Mindoo Blog - Cutting edge technologies - About Java, Lotus Notes and iPhone

  • Now on OpenNTF: Open Eclipse Update Site - based on IBM’s template but with extended functionality

    Karsten Lehmann  6 December 2013 19:16:01
    I just created a new project on OpenNTF called "Open Eclipse Update Site".

    The Open Eclipse Update Site database is based on the OpenNTF project "Eclipse Update Site (updatesite.ntf)" from IBM with additional functionality, e.g.
    • Mac Notes Client support (no SWT error messages like in the original template)
    • View action to delete selected features from the database (no need to delete all like in the original template)
    • Support for headless builds (automatic generation of update site, e.g. in a Jenkins server):
      database contains an agent called "(API)" that can be called to delete all content and import an update site from the local disk

    Now on OpenNTF: Mindoo XPages2Eclipse - Eclipse APIs for XPiNC applications!

    Karsten Lehmann  28 November 2013 19:45:49
    I just created a new project on OpenNTF: Mindoo XPages2Eclipse.
    Our toolkit, which provides extensive Eclipse APIs to XPages developers in the IBM Notes Client (XPiNC),

    is now available for free!


    Here is the project description:

    XPages2Eclipse is a language extension for XPages-development within the Lotus Notes Client

    Find out how XPages2Eclipse simplifies the development of XPages-applications for the IBM Lotus Notes Client considerably. With the help of this extensive toolkit you will be able to develop applications, which exhaust the full potential of the local client.

    XPages is the new technology of the hour for the notes/domino platform. It makes possible the development of modern and attractive applications in an up-to-date integrated development environment - the Domino Designer.

    For newcomers it is often difficult to master the XPages technology due to its extensive set of features - the change from classical Notes development with LotusScript is not to be accomplished within a couple of days.
    In addition to getting familiar with the usual Web standards like HTML, CSS and JavaScript, one also has to get to know the ui-library Dojo, as well as IBM specific additions like server side JavaScript (SSJS), themes or components from the Domino Extension Library.

    Yet, the result at the end of this steep learning curve is quite impressive:
    dynamic web user interfaces that can join data of multiple Lotus Notes databases or other data sources, if needed, or even an application for mobile devices – no traces left of the antiquated user interfaces that used to be created with classic Lotus Notes development.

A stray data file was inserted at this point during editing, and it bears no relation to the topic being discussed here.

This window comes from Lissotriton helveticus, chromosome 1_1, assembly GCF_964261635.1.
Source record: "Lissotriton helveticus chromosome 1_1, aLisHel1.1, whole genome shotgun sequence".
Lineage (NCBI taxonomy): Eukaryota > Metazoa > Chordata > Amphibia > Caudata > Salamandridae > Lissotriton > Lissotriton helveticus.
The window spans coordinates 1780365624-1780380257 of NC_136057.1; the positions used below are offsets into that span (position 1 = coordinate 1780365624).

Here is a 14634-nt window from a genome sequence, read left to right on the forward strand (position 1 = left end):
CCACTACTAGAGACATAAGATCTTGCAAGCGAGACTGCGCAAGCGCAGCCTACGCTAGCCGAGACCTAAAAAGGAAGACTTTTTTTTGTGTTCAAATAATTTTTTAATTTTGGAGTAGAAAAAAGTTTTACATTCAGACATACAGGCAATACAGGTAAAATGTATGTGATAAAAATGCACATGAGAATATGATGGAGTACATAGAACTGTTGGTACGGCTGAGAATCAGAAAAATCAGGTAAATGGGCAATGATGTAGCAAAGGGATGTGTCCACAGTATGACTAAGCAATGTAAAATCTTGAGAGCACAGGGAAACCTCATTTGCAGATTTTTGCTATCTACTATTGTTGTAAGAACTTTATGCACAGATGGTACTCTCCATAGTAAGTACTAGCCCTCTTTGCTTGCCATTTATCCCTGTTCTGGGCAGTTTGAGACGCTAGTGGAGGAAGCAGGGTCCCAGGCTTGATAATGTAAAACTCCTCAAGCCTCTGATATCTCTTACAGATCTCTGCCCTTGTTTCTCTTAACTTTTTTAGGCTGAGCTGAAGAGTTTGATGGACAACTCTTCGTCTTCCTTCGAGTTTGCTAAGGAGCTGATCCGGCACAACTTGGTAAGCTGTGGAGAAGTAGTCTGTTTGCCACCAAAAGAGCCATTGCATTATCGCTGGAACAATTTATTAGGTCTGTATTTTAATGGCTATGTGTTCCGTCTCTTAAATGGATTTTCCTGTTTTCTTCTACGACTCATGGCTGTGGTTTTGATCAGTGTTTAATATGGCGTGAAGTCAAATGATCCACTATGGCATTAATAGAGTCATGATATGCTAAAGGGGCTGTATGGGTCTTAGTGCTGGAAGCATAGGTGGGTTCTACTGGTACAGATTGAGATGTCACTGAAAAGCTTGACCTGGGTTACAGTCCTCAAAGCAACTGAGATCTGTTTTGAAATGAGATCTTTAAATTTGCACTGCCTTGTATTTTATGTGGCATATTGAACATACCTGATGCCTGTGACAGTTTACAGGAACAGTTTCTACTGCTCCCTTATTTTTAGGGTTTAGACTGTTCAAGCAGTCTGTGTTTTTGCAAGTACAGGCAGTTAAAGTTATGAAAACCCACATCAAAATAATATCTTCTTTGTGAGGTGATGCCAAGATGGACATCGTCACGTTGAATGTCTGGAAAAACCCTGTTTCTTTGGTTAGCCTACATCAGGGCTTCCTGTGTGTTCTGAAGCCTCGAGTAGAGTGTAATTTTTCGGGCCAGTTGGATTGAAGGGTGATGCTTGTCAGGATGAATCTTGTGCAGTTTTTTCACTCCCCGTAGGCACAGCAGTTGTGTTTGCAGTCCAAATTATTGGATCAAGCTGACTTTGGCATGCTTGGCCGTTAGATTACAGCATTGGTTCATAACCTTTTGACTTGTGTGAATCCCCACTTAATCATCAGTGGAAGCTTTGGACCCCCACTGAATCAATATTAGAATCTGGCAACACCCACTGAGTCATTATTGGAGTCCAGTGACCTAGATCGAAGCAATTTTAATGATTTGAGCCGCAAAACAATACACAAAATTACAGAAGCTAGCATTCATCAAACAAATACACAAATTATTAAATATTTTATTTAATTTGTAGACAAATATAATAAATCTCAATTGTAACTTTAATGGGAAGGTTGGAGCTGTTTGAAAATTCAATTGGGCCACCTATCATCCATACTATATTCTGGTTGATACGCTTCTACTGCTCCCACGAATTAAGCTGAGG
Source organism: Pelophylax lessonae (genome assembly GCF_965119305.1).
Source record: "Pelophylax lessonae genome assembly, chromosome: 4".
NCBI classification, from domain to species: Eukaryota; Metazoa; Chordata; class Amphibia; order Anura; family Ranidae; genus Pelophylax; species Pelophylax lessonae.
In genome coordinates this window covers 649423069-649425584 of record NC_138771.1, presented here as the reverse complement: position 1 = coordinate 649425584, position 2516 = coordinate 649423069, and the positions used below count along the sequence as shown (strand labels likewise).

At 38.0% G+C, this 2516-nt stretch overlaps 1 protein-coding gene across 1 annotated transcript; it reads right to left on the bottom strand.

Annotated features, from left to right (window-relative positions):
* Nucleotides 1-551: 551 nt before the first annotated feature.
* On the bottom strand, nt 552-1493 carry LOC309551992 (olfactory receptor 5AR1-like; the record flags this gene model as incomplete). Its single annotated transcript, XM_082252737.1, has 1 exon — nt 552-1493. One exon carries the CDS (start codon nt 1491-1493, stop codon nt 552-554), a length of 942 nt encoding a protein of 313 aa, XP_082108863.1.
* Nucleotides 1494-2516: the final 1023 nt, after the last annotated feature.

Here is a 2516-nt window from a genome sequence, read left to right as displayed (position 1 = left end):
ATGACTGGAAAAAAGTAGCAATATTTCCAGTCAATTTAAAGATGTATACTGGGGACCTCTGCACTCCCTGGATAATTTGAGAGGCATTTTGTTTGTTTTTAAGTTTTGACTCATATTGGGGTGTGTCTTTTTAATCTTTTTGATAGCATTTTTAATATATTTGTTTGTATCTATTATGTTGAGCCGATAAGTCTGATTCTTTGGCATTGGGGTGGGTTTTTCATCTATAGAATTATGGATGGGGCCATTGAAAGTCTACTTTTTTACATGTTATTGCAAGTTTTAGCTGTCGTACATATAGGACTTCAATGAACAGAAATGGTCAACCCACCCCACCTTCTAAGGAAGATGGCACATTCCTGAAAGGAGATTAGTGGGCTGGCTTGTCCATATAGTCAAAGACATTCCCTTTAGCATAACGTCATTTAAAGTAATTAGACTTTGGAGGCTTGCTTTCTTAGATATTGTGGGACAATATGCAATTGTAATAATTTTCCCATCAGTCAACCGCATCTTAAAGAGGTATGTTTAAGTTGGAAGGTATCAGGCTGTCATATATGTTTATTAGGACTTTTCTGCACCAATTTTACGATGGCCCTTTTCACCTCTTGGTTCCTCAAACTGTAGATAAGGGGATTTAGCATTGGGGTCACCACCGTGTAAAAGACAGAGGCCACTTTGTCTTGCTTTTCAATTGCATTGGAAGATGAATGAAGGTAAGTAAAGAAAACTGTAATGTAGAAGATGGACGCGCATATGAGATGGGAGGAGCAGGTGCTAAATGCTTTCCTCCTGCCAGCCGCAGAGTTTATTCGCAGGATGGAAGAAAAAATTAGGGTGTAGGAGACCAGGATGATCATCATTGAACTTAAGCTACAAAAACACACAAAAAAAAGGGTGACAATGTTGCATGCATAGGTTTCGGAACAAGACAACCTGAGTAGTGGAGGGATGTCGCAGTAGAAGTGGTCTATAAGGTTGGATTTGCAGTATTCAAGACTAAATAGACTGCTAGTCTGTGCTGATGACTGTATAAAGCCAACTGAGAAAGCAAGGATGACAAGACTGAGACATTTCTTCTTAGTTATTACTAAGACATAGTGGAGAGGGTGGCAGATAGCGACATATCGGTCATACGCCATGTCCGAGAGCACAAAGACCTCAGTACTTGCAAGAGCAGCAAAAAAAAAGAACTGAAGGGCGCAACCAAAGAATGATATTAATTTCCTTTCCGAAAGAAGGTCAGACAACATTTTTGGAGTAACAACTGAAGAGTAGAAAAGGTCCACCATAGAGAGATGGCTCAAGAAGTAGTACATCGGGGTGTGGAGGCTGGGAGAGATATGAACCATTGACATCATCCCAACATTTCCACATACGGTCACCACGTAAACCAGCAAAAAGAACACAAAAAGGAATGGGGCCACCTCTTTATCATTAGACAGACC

Thanks to the Lotus Notes Standard Client XPages applications can also be used locally and even offline.


    Expanding the boundaries of local XPages applications

    Unfortunately - from the perspective of developers - it is difficult or even impossible, to offer a set of features users are familiar with when executing XPages applications locally. That is, if developers stay within the boundaries of the XPages standard.
    There are hardly any standard APIs available to interact with the Lotus Notes Client or any other locally installed software.

    Missing are for example:

    • Integration of existing Notes applications: filling in Notes forms and Emails with data from XPages applications, accessing documents selected in classical Notes views, running existing LotusScript code
    • Import or export of data from IBM Lotus Symphony , supporting documents, spreadsheets and presentations
    • Executing document attachments with associated desktop-applications (for Windows, Linux and Mac OS)
    • Accessing the clipboard to store HTML, text, images or files
    • Executing long-running operations in the background, displaying their progress and cancelling the operation if necessary
    • Convenient features like file selection, including multi-selection, and folder selection
    But it doesn't have to be this way - XPages2Eclipse comes to your rescue. It enables developers to use functions of the Rich Client, without the need to become experts in either plugin- or Java development.
    Every feature of XPages2Eclipse can be used from within server side JavaScript.

    XPages2Eclipse offers something for everyone

    The requirements listed above are all met by XPages2Eclipse - and more!